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Summary:

In certain circles it is quite fashionable to mock the incumbents, the bells and the cable companies, and portray them as knuckle heads. I rarely make that mistake, for underestimating them is a big folly. Like overlords they protect the caliphate with ferocity befitting a sultan, […]

In certain circles it is quite fashionable to mock the incumbents, the bells and the cable companies, and portray them as knuckle heads. I rarely make that mistake, for underestimating them is a big folly. Like overlords they protect the caliphate with ferocity befitting a sultan, and have survival skills that are unmatched.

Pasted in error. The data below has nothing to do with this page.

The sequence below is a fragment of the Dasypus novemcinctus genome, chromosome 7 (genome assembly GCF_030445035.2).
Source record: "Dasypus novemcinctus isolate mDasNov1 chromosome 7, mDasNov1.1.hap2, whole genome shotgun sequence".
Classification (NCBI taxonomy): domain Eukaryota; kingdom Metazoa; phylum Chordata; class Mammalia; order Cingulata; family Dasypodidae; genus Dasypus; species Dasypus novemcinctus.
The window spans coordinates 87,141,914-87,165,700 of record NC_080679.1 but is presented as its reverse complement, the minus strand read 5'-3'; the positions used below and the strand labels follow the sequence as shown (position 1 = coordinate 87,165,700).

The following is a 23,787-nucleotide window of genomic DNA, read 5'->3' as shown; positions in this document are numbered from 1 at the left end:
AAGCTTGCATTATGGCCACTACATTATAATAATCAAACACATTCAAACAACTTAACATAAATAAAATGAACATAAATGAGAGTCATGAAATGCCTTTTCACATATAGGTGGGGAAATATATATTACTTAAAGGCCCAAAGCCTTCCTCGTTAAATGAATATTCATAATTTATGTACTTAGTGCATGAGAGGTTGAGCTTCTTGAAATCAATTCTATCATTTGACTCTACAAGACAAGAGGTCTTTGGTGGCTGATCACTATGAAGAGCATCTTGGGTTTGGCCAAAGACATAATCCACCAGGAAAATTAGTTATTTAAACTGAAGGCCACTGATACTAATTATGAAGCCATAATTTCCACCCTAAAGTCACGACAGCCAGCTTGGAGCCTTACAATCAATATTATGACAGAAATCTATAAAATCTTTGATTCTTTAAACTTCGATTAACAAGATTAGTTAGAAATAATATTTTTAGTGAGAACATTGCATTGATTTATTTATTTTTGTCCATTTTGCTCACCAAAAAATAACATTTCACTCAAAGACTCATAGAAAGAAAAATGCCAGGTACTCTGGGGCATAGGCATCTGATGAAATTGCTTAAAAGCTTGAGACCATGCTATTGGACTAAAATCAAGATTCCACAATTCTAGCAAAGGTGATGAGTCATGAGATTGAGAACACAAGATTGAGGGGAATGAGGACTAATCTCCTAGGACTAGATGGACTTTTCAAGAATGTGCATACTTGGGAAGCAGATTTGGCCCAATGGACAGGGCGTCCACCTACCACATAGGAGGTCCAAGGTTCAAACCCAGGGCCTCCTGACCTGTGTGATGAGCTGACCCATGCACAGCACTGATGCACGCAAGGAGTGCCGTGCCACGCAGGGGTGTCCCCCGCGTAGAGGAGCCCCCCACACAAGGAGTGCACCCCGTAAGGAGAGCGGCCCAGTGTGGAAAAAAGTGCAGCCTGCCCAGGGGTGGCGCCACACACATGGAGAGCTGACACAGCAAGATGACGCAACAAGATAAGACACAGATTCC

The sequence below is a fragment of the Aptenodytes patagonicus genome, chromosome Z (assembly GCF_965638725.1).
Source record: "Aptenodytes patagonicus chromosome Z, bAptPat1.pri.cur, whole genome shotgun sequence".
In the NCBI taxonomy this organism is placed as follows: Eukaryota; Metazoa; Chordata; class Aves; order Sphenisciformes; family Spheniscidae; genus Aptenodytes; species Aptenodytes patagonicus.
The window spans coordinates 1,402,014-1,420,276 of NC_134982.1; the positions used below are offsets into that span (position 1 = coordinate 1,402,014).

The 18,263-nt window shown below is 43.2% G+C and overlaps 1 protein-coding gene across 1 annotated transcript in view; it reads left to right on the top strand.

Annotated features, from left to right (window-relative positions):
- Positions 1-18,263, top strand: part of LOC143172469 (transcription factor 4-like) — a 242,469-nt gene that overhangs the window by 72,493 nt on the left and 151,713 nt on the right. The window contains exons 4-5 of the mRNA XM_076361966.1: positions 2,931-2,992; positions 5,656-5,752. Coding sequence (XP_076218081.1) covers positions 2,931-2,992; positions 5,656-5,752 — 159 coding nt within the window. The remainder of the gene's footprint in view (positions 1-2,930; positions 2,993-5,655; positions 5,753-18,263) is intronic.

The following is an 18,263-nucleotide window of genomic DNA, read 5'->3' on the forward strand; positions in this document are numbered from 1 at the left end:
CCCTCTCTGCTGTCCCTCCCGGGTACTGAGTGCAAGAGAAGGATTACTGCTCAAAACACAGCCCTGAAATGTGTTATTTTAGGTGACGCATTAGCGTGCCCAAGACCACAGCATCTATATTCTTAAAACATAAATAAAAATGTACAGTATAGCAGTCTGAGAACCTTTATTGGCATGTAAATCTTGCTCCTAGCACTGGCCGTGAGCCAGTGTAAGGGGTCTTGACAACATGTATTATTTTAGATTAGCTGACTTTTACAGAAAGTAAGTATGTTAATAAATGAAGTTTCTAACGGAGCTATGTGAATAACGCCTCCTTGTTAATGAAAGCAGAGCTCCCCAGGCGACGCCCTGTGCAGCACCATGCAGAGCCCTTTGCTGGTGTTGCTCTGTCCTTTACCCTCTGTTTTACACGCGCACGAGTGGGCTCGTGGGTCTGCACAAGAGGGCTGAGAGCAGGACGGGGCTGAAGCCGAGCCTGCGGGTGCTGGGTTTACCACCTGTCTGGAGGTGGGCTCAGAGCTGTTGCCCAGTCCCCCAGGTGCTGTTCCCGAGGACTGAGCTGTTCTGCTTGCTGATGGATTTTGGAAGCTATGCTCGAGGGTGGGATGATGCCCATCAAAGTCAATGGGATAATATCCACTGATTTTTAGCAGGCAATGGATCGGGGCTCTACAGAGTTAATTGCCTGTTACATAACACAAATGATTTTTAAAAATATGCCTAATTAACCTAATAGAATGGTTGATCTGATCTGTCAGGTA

Today, I read Mark Cuban’s latest missive, in which he proposes that incumbents should distinguish between local and Internet bandwidth. Why haven’t the done this, he asks, after all, he theorizes that bandwidth is far cheaper on a private network than on a public network. He proposes a cheap 200 megabits up and down local bandwidth connection, and premium prices if connecting to the Internet.

Mind you, at present you can get those kind of speeds via OC3 connections that run at about 155 megabits per second, but that a pretty pricey solution, and can go for $2000 a month. Clearly, not what the Dallas Mavericks owner had in mind.

Since his proposal sounded horribly like what used to be a circuit switched network, I wondered why did we spend all that money on packet switching. Still it was quite intriguing! I ran this by a gentleman who frankly knows more about networks than either me, and most certainly Mr. Cuban. “This is the same N squared problem; need n squared connections if you want to set up a network with N people,” he replied.